Sponsoring the meals for BTC Sinaj (Bible Training Center Sinai), which offers quarterly training for Roma ministers and church workers in Slovakia, has enabled BTC to expand their impact. More people have been able to attend since the meals are no longer included in their costs.
Through a partnership with long-time ministry friends in Litoměřice (there’s not a sound in English for the ř), Czech Republic, hunger funds have enabled a summer Bible camp for Roma youth. Short-term volunteers from churches in the United States and Europe will share the hope and grace of Christ during a week-long camp.
Slideshow includes photos from the ministries mentioned above. We appreciate your prayers, your gifts, and your partnership in carrying the Gospel to Roma communities in Slovakia and the Czech Republic.
Tuesday, April 28, 2009
This past weekend, I, Tammy, was privileged to be apart of the Women's Missionary Union of Virginia's (WMU) Mom and Me weekend. Nearly 1000 1st-5th grade girls and their mothers gathered at the Eagle Eyrie Baptist Conference Center in Lynchburg, VA to learn about missions and have a good time together. The theme of the weekend was "Magnificent Moldova" and the offering the girls gave will be sent to the Ruth School for Romany children in Bucharest, Romania.
I enjoyed being with the young girls and helping to plant seeds that they too might one day be called to be the presence of Christ somewhere in the world. I was once in their shoes, having learned about missions as a young girl growing up in a Baptist church. It was an opportunity for me to give back and I was grateful. And it was a lot of fun!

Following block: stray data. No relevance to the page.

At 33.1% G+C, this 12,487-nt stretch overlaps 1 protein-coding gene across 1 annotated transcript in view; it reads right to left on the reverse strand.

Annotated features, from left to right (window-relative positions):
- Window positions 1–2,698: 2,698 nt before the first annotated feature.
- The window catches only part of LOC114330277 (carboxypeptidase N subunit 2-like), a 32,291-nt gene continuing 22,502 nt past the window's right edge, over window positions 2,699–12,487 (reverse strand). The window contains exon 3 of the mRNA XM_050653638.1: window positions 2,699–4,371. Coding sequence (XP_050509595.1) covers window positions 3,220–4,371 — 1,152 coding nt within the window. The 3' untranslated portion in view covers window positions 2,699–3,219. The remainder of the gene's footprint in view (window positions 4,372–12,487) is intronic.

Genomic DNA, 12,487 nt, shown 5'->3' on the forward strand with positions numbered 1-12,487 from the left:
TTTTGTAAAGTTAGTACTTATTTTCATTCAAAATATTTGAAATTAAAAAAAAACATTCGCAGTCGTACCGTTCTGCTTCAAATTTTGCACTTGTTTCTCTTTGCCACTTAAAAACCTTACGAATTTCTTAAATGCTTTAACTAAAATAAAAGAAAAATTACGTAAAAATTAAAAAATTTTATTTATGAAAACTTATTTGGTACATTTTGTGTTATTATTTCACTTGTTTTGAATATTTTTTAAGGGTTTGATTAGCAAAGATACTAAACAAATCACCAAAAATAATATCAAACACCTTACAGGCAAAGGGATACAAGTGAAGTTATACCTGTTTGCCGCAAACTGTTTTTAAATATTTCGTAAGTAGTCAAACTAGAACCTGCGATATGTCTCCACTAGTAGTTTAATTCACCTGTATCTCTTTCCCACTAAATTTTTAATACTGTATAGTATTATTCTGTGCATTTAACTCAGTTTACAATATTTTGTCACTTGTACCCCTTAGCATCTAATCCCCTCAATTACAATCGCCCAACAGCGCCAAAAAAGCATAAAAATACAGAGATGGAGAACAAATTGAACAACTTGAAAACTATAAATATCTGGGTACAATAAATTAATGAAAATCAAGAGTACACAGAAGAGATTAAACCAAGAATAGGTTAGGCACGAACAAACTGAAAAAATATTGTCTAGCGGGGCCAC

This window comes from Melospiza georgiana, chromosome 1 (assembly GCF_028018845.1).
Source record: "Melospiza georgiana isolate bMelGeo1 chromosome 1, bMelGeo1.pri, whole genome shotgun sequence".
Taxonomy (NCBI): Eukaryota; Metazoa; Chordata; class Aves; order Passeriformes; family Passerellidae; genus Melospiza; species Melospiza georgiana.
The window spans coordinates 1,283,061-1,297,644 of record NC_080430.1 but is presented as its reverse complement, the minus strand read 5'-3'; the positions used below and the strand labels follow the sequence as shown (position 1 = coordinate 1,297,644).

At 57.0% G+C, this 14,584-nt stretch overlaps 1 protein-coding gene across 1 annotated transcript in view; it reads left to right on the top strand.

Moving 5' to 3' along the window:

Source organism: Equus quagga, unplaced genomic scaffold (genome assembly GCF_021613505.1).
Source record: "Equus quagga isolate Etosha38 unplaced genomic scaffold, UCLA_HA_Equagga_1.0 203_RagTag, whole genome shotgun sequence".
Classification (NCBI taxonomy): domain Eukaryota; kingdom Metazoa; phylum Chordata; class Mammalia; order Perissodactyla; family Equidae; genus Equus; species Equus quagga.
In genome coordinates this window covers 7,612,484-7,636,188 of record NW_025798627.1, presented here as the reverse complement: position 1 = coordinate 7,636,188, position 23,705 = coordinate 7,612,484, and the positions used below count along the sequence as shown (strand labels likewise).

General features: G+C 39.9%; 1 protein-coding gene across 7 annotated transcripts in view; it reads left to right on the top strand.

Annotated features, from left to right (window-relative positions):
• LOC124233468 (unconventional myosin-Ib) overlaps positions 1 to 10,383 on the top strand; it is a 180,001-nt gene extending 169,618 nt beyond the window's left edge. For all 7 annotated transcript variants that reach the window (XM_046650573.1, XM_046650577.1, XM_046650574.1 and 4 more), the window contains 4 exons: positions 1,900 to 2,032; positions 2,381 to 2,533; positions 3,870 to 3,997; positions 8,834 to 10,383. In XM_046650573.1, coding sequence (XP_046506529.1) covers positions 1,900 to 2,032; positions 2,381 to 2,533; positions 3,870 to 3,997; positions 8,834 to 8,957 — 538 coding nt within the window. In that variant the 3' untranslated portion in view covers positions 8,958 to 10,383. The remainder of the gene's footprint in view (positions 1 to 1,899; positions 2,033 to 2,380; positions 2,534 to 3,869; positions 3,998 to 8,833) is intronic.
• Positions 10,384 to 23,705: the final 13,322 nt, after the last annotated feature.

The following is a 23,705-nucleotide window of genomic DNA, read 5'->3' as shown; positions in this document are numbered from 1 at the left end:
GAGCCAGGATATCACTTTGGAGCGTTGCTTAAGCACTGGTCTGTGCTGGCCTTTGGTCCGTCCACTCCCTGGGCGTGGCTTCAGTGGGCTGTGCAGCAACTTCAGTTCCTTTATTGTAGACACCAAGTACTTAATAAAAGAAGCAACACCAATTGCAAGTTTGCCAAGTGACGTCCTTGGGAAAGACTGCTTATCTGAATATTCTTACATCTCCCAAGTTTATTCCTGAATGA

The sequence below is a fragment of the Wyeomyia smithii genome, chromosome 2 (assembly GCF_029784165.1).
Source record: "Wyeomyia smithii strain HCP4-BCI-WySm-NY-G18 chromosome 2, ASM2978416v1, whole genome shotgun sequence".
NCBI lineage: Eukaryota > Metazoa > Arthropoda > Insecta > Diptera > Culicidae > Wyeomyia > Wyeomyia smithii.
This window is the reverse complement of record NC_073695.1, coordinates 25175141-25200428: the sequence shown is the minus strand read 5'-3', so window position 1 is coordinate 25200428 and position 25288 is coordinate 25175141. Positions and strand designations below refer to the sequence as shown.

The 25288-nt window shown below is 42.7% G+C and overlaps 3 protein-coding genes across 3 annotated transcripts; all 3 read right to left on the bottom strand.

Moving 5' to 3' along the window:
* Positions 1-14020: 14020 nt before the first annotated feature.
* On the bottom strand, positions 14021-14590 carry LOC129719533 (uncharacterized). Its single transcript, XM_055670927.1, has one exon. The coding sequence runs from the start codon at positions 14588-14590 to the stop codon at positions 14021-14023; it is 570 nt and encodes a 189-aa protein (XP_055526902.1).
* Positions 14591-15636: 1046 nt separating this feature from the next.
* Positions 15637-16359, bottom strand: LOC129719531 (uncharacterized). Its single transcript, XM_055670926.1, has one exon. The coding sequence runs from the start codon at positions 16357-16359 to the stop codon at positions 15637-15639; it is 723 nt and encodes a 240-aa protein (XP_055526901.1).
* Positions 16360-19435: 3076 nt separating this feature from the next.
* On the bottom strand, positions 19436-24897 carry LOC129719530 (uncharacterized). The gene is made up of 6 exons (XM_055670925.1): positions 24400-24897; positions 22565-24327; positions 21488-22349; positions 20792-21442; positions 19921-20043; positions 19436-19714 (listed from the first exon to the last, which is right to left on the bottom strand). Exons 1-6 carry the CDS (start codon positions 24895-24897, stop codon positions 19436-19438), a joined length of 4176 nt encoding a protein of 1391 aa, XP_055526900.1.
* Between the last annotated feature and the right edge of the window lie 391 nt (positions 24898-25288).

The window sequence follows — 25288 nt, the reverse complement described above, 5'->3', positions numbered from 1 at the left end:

Wednesday, April 15, 2009
We’ve been here 20 months. After serving as ministers in Baptist churches for over 30 years, we felt God guide us to service with these folks while we were here at Gandhi with a mission team from First Baptist Greenville, SC. [Lesson: Be careful when you are with a short-term mission team! God might use it to change your life.] So, after a long process, we sold our house, gave away lots of “stuff”, placed the remaining things with our daughter in Dallas, and moved to Pecs. Now we live in a flat on the main walking street in Pecs (Kiraly Utca, means “King Street”) and spend most of our time at the Gandhi School with many delightful Roma (Gypsy) teenagers.
On this blog, we will include stories and pictures of our work and of the many churches and mission teams who come to work in this ministry. Recently, Glen recorded a CD with the 16-month-old Gandhi choir.
Choir Makes a CD!